But, those are the lowlights. Oh wait, there is one other. Our motel. While researching luxury lodging on Priceline, we stumbled upon the motel with the highest rating, even higher than the Stouffer Tower Plaza and the Wyndham – the Motel 6 in Willoughby. It wasn’t just the highest; it was the highest by two points. We booked it.

We knew the minute we pulled up that the reviews and ratings were the result of the owner’s inbred cousins. For starters, the Wifi turned out to be “pay-by-day-by-device.” They cut out slips of paper and scotch taped them to a card with the passwords to get on the Interweb and go on Facial Book. The Internet connection was slower than dial-up, and Devon declared the place the “Motel Sucks.” Even better was maid service. The maid exchanged your towels (I am not sure the new ones were clean), emptied one basket and left. She did not clean the bathroom, vacuum, or make the bed. Did I tell you they did not have Kleenex or even generic tissues? None! I asked, and they said, “We don’t provide those.” By the third day, I procured my own linens and towels and proceeded to do the maid’s job. Get a queen on caffeine, and she is either cleaning or cooking. When they went around with the leaf blower, the leaves blew under the door into the room. I mentioned this to the front desk urchin, and she said, “Oh yeah, that happens in all the rooms.”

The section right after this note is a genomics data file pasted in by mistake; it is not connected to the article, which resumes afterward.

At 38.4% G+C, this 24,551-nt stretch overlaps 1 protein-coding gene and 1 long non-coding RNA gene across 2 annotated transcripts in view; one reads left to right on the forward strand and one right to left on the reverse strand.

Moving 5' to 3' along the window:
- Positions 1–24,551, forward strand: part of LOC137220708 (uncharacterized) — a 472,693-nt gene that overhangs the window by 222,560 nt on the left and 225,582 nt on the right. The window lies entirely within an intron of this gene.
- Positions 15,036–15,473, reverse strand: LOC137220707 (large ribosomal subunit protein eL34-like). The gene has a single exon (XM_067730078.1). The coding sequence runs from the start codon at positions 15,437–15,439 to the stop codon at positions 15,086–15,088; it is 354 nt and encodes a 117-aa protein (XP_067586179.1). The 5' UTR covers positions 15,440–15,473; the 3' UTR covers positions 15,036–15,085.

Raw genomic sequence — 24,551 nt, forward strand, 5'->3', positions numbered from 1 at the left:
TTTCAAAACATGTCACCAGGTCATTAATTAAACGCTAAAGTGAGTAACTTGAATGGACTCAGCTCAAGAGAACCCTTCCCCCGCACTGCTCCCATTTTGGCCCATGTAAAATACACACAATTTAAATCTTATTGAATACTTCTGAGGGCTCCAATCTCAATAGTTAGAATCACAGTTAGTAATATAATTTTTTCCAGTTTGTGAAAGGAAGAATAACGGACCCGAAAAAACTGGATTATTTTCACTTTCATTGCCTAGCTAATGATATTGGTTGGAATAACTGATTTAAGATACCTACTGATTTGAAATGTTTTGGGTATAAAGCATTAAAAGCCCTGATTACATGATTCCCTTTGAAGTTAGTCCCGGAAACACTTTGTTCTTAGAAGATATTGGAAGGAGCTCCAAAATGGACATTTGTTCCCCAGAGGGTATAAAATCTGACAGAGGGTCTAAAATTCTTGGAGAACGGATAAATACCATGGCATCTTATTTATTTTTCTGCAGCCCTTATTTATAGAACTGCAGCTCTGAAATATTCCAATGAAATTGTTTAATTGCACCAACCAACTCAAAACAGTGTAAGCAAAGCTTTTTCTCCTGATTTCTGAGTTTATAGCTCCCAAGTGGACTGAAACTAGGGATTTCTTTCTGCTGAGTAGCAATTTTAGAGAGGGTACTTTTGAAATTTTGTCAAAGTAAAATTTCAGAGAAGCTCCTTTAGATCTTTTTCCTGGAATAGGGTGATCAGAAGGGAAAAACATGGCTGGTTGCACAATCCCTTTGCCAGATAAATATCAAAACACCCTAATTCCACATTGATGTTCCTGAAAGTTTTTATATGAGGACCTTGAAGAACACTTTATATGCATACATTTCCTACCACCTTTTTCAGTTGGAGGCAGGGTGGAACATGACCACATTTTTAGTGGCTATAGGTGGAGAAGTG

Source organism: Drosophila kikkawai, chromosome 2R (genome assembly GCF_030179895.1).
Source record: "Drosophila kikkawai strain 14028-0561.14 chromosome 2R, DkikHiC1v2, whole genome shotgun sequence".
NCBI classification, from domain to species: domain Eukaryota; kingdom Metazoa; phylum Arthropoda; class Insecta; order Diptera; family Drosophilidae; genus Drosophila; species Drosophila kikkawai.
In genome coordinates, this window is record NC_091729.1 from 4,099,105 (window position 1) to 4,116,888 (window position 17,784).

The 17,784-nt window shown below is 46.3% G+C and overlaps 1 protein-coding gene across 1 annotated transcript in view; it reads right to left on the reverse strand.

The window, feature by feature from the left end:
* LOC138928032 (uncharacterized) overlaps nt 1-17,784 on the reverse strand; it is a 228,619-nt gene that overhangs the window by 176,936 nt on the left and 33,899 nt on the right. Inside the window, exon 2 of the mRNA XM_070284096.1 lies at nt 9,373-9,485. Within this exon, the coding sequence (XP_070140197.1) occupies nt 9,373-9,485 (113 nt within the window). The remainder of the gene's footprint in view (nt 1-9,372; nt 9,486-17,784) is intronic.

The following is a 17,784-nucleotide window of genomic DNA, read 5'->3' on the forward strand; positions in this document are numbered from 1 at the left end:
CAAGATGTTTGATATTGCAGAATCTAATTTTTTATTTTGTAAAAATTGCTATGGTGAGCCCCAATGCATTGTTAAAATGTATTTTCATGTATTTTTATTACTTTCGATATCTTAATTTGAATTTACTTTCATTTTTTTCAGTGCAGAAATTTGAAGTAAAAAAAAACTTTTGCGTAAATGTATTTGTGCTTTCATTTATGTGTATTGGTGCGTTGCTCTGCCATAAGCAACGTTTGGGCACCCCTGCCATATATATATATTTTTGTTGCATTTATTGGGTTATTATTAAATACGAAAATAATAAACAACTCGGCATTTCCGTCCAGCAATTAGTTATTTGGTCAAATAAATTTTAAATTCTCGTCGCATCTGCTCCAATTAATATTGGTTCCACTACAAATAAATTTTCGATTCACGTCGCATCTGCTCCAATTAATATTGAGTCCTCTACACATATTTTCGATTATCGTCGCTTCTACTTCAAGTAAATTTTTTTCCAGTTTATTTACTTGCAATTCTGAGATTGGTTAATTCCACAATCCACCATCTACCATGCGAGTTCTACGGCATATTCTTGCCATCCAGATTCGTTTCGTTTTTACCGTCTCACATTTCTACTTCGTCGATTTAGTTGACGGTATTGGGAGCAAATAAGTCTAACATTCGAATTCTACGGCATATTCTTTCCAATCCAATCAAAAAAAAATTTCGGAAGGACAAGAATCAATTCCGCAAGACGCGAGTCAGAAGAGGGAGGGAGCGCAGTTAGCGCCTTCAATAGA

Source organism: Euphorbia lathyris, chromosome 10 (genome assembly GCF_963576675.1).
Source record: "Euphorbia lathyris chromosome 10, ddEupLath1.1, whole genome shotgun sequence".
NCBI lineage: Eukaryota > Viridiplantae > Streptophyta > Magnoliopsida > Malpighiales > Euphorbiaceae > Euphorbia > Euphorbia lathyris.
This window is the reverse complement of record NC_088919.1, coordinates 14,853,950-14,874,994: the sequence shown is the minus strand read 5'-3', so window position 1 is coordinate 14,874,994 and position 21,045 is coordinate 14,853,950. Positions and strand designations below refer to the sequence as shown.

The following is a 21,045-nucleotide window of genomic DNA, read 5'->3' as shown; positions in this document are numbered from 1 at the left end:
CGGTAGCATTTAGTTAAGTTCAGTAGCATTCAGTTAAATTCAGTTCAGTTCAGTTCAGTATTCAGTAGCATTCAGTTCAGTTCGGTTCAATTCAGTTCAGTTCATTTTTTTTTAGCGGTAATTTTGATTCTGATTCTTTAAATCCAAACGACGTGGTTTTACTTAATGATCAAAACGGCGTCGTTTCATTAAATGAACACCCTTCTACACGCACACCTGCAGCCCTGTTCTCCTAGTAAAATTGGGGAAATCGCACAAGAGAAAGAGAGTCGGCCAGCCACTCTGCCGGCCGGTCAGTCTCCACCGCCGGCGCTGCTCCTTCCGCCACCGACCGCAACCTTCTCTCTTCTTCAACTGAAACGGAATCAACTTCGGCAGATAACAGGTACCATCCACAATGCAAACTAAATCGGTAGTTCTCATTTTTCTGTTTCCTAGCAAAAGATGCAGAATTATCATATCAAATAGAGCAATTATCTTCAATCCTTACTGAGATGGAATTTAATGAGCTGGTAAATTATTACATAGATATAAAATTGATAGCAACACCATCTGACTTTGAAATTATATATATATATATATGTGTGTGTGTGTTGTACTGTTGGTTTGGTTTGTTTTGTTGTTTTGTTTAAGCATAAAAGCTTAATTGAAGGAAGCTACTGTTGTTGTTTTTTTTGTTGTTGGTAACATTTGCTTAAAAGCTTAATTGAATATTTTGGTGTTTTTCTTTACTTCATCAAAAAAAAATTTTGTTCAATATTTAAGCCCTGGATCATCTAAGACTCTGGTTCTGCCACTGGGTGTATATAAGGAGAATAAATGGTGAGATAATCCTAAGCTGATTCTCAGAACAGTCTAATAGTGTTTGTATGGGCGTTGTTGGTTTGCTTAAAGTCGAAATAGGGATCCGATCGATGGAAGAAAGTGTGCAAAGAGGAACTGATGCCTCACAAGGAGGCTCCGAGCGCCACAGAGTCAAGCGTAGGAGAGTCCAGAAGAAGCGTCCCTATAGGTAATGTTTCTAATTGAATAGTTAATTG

The best part was we had a view of the Courtyard Marriot whose room rates were three times ours. Too bad they were booked. The second morning, someone had thrown a pizza crust out of their room and hit my truck with it, splattering pizza sauce on the paint. From that point forward, I would look out the peep hole to see what other leftover Italian food was being tossed at my vehicle. Of course, by the end of the trip, the story of the pizza crust had evolved into someone dumping a seven-course, Italian meal on my truck.